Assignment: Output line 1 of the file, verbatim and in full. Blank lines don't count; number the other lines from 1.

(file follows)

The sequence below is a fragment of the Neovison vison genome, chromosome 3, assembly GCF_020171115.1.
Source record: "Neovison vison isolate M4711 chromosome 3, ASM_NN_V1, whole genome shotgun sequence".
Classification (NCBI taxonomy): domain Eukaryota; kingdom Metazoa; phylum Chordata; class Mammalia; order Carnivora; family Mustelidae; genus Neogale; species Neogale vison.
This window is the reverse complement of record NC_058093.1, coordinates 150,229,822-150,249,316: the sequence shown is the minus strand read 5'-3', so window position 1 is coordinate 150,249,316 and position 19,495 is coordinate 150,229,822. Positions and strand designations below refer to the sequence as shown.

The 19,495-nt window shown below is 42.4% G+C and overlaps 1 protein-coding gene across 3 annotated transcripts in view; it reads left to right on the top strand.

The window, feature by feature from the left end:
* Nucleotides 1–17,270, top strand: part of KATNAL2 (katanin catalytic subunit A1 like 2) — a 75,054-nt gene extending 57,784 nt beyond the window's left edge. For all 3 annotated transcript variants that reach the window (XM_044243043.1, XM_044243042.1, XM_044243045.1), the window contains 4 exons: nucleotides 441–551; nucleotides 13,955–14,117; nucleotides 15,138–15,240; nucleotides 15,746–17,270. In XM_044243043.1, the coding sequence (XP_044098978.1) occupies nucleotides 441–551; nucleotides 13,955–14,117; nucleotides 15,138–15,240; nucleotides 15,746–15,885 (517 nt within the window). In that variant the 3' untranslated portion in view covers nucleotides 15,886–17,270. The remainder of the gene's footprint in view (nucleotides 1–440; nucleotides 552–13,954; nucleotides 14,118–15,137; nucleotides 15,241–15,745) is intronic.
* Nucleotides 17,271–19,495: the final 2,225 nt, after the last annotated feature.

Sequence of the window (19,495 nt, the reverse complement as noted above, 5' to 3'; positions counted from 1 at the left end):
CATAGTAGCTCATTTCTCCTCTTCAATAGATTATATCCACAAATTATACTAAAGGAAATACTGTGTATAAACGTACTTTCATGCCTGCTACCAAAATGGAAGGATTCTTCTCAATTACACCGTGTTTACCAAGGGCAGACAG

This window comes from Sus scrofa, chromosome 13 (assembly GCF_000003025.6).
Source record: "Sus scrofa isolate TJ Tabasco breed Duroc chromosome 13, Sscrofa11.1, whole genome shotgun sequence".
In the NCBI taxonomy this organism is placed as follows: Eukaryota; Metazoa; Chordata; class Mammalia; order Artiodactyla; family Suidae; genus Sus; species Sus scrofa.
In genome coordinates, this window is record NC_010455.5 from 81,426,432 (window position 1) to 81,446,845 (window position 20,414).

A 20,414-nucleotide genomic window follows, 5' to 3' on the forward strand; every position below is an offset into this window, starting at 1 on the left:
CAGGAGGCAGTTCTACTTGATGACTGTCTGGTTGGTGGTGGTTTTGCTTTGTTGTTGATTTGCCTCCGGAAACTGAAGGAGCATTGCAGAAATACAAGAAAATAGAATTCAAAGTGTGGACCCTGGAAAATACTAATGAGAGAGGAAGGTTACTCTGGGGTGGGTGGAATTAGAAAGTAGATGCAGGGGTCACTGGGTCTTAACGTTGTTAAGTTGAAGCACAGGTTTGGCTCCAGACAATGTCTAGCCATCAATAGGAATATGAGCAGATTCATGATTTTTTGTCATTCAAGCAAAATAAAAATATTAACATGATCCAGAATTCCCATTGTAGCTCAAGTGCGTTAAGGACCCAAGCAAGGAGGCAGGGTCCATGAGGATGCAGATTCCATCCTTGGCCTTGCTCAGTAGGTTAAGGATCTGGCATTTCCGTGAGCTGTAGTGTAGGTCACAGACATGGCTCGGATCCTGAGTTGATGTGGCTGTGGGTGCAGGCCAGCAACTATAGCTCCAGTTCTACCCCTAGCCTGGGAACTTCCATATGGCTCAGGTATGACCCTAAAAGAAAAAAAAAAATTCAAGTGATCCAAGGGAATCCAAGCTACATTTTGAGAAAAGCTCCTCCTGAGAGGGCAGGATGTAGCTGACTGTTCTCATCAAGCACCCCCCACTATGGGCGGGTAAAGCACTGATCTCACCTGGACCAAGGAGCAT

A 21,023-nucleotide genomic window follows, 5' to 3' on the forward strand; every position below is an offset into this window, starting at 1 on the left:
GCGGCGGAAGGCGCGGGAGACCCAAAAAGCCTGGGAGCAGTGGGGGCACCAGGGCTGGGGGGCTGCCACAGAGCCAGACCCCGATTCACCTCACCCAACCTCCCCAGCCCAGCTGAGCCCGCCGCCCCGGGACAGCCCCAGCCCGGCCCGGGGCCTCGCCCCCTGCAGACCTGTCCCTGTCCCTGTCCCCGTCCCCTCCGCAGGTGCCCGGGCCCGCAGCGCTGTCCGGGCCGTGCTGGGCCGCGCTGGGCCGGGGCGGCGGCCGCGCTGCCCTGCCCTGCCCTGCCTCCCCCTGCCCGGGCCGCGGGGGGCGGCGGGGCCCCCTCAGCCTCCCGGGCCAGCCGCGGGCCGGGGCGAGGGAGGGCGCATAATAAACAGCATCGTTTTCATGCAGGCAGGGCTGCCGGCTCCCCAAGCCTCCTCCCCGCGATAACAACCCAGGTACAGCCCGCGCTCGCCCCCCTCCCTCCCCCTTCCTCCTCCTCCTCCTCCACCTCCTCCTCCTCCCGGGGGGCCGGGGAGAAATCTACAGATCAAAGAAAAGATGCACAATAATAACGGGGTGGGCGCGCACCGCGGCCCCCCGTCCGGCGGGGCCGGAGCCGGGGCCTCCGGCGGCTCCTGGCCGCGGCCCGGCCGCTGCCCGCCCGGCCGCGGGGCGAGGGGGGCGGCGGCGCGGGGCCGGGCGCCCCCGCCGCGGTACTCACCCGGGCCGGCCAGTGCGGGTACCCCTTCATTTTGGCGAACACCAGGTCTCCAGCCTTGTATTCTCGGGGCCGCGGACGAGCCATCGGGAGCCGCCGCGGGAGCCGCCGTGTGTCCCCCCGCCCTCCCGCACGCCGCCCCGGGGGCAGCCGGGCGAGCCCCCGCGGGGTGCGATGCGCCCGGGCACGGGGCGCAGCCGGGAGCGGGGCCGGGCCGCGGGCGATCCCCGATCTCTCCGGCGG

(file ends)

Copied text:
The sequence below is a fragment of the Neovison vison genome, chromosome 3, assembly GCF_020171115.1.